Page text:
I propose to use 3-D inversion of the seismic data to estimate a 3-D velocity model that matches the given well-log information and follows the trend of the seismic data. To do so, I plan to integrate a set of irregularly-spaced 1-D well-log velocity curves and a 3-D seismic stacking velocity cube to produce a 3-D velocity model. This approach combines the processing and geostatistical analysis of seismic and well-log data.

First, I plan to analyze and preprocess the well-log data from a particular seismic survey. Ideally, this step would require the following well-log curves: sonic log, gamma ray log, and checkshot. The gamma ray curve is very useful for interpreting the geology and defining where the major boundaries separating the geological macro-layers are. If the sonic log is not available, it can be inferred from the gamma ray curve at the same well location. The sonic curve, along with a checkshot, will allow me to estimate the seismic (stacking) velocities at the well.

I will then process the 3-D seismic data in order to determine an initial 3-D velocity model. This processing comprises noise filtering, sorting of the traces from shot gathers into common depth-point gathers (CMP), and velocity analysis. I also plan to apply normal moveout to the CMP gathers before stacking them and to perform a depth migration in order to get an initial depth image of the geology. This stacked and/or depth-migrated image will help me visualize boundaries of the geological macro-layers and the presence of structural features such as faults, folds, and diapirs. The macro-layers observed in the section will help me make visual correlations with the processed well-log data.

Following this processing sequence for both data sets, I will define an inversion scheme based on the seismic and the well-log data (the data space) in order to derive a corresponding 3-D velocity model (the model space). The initial scheme I propose is a least-square inversion method that minimizes the function

(1) |

where measures the prediction error between the estimated 3-D
velocity model *m* and the well-log-derived velocity that is linearly
interpolated on a regular grid. The presence of , which measures
the length of the model, ensures that the trend of the estimated model does
not move far away from the trend of the seismic velocity:

(2) |

where *d*_{w} is the velocity data derived from the well, *L* is the linear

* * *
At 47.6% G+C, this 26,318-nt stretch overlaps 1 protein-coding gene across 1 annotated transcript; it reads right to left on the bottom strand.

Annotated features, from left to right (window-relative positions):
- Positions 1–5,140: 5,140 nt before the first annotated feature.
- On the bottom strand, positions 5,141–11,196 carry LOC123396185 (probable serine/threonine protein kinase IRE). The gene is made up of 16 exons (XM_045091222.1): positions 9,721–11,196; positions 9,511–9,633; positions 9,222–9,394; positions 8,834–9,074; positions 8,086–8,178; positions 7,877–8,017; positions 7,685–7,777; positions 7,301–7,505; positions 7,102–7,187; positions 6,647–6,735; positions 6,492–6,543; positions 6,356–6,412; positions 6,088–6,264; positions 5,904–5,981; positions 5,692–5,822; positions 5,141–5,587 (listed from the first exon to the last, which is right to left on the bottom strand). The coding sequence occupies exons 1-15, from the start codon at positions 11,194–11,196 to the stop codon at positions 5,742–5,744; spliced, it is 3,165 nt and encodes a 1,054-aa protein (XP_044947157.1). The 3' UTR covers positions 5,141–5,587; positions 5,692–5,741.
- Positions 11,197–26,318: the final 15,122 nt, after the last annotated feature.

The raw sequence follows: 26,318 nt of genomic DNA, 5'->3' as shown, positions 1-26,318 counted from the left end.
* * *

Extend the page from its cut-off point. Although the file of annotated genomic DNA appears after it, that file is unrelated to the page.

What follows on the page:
interpolation operator, and *C*_{w}^{-1} is the inverse covariance matrix of
the well velocity. *A* is a roughening operator, and *m _{0}* is the initial
model, which is the seismic velocity data mapped onto the model space by
linear interpolation ().

The factor determines the relative importance given to the
prediction error and the model length, which is also the relative importance
given to the well data over the seismic data in this scheme. I will use
a prediction error filter (PEF) determined from the seismic data for the
roughening operator *A*. The role of this PEF is to ensure that the global
trend of the estimated model follows roughly that of the initial seismic
velocity.

Another approach to this problem is that provided by geostatistics. Ultimately,
I want to derive a measure of the global and local uncertainties about the
estimated 3-D velocity model using sequential Gaussian simulation
algorithm. The same algorithm can be applied to obtain an estimated 3-D
velocity model by means of the well-log-derived velocity and the initial
seismic velocity model. First I will calculate the histogram of the cumulative
distribution function (cdf) of the well velocity *V*_{w} and the initial seismic
velocity *V*_{s}. I will apply a normal score transform to transform
these velocity values *V*_{w} and *V*_{s} into and , following
a standard normal distribution Deutsch and Journel (1992). Then I will
perform a sequential Gaussian simulation on the values, as follows:

- 1.
- I will define a random path that visits all the grid locations once.
At each location
*i*, I will define a neighborhood around the location to retain only a portion of the data points. - 2.
- At the location , I will infer a covariance model from the spatial variability of the data.
- 3.
- I will then estimate , the best least-square estimated value of at the location , and , the variance of the conditional cumulative distribution function (ccdf) of the random function . This estimation is realized by a kriging with a trend (KT) algorithm, which requires the covariance model infered at step 2. I plan to perform KT on the well velocities using the trend of the seismic velocities to constrain the estimation.
- 4.
- I will go to the next location and repeat steps 1 to 3 until all the are simulated.

Finally, I plan to back transform all the simulated normal values into simulated values for the velocity *V*.

Performing this conditional simulation will allow me to determine a
measure of local and global uncertainties about the estimated velocity model.
To obtain *L* equally probable simulated images of the velocity model, I will
use the best least-square estimated value in
step 3 as the mean of the ccdf at location , draw *L* simulated
values based on the ccdf
, and back
transform them into the velocity space. At each location , the *L*
simulated values provide a histogram of possible outcomes for that particular
location, which is a model of local uncertainty about the velocity. In
addition, for each of the *L* simulated images, I can average the simulated
velocities over the entire space and organize the result in a histogram
that provides a measure of global uncertainty about the average estimated
velocity.

11/12/1997